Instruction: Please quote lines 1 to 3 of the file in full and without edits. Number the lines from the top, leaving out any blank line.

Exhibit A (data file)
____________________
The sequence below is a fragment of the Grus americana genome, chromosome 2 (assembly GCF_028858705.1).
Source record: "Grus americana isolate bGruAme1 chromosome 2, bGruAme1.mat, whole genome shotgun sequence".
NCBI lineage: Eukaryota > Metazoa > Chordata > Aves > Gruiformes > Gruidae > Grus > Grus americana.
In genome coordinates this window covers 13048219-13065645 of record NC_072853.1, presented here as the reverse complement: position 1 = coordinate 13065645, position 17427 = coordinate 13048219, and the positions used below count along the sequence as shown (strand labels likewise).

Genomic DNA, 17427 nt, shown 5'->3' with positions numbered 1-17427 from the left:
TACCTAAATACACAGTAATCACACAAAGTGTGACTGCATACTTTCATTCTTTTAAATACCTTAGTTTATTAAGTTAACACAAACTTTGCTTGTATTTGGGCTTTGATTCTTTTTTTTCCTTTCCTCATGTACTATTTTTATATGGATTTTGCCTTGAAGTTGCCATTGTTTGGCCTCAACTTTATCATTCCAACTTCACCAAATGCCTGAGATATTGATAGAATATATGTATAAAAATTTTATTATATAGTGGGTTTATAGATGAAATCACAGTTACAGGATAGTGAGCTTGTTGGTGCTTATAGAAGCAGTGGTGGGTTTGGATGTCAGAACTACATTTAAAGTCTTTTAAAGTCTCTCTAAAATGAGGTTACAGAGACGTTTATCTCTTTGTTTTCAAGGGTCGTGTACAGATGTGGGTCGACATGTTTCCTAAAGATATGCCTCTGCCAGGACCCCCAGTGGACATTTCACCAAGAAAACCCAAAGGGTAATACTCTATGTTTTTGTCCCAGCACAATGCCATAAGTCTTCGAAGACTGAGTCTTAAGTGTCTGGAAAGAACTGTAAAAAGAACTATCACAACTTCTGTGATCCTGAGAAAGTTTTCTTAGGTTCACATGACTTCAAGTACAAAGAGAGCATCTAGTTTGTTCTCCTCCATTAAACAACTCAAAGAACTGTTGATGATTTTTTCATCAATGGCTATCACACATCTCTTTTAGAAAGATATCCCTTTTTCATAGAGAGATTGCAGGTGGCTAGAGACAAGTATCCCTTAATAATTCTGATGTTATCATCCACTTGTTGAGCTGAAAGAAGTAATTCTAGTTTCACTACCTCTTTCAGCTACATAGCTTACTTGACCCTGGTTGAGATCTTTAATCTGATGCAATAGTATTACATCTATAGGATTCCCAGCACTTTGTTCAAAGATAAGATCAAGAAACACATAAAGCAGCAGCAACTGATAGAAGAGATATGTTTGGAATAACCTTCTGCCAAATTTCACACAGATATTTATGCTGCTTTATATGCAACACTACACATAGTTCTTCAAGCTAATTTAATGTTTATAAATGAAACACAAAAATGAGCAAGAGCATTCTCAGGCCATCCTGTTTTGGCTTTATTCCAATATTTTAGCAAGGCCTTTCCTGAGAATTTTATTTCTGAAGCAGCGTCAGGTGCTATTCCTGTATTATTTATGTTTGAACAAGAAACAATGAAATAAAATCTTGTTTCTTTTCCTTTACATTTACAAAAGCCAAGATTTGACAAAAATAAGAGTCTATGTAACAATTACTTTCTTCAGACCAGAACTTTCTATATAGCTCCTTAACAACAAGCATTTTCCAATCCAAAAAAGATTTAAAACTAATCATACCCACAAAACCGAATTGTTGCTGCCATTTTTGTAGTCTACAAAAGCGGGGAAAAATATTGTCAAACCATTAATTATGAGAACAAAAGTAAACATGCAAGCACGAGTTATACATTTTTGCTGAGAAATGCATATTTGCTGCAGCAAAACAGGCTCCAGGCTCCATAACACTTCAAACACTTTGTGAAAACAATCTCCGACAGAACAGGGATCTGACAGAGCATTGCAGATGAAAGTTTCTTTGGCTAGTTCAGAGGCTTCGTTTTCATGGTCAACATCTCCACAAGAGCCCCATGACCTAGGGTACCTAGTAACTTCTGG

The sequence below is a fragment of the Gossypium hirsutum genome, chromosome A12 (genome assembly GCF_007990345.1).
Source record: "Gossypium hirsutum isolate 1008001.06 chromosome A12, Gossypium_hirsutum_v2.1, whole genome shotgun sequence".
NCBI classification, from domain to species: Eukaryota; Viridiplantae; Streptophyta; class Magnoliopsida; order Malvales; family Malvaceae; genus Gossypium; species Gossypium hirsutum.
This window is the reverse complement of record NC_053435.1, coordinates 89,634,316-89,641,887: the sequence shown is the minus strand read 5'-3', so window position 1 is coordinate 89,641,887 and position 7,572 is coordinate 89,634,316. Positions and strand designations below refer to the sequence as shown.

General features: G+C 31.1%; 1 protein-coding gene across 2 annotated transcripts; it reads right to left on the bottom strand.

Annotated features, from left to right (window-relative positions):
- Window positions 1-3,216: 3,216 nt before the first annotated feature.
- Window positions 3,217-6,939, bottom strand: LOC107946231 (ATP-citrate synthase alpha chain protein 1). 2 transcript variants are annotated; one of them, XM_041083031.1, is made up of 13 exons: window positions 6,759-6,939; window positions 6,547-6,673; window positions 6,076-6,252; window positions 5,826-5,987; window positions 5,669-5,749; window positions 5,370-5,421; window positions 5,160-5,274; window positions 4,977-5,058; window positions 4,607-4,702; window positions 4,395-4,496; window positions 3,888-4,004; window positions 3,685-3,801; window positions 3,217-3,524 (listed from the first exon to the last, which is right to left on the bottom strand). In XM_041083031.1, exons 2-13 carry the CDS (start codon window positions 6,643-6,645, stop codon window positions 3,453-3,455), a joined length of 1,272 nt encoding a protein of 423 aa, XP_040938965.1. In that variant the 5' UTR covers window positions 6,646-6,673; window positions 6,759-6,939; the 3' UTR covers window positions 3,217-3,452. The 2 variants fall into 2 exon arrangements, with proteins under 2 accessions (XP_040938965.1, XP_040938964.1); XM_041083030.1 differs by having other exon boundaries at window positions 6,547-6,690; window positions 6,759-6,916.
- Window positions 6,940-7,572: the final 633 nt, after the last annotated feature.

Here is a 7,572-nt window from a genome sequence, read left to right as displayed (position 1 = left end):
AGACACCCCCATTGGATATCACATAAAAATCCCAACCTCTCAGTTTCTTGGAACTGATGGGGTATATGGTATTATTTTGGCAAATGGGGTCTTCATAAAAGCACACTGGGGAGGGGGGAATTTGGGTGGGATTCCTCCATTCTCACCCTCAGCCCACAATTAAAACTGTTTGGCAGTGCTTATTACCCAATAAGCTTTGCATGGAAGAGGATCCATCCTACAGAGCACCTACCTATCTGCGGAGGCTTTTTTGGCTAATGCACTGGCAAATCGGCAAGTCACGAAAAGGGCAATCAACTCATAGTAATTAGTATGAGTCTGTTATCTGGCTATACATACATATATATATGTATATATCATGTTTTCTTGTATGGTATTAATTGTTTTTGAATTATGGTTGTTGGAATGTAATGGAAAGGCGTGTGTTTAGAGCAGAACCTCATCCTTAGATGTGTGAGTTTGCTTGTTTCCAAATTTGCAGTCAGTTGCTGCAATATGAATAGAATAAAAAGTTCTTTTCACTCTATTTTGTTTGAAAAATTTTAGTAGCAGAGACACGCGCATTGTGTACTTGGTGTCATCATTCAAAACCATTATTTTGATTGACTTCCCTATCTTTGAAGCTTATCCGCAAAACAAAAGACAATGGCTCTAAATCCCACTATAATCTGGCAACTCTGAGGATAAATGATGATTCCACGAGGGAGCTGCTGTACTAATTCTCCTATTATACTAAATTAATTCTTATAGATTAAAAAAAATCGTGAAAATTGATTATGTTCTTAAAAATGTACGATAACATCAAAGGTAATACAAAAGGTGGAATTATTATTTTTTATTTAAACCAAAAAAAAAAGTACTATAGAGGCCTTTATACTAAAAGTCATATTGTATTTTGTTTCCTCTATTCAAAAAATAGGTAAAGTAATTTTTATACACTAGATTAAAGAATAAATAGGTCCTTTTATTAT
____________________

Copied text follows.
The sequence below is a fragment of the Grus americana genome, chromosome 2 (assembly GCF_028858705.1).
Source record: "Grus americana isolate bGruAme1 chromosome 2, bGruAme1.mat, whole genome shotgun sequence".
NCBI lineage: Eukaryota > Metazoa > Chordata > Aves > Gruiformes > Gruidae > Grus > Grus americana.